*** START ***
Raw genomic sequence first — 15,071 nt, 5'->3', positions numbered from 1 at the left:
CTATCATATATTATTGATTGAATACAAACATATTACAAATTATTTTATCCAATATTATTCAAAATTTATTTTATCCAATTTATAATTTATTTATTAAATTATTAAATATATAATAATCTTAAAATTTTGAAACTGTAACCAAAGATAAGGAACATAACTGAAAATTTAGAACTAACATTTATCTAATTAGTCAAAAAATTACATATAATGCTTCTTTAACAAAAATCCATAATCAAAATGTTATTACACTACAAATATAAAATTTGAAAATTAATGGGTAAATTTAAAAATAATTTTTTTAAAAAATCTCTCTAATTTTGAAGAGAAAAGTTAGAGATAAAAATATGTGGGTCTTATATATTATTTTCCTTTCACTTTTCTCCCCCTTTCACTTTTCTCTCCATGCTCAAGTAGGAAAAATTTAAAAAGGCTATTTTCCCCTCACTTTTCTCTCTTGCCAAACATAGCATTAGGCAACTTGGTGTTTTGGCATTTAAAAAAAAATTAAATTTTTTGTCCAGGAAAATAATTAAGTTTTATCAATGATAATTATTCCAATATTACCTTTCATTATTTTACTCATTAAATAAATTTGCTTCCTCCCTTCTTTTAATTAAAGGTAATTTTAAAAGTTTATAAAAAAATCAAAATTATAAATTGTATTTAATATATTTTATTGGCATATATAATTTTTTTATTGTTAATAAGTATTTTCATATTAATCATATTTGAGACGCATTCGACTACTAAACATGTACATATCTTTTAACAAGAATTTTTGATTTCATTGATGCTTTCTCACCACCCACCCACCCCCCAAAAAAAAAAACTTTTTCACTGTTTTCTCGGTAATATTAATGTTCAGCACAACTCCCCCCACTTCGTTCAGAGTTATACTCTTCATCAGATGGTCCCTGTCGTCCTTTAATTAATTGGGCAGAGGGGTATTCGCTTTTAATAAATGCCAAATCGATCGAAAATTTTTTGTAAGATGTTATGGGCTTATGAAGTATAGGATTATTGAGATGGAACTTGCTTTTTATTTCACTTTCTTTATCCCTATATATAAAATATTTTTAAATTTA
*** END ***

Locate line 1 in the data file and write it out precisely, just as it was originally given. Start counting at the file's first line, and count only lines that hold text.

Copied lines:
Raw genomic sequence first — 15,071 nt, 5'->3', positions numbered from 1 at the left: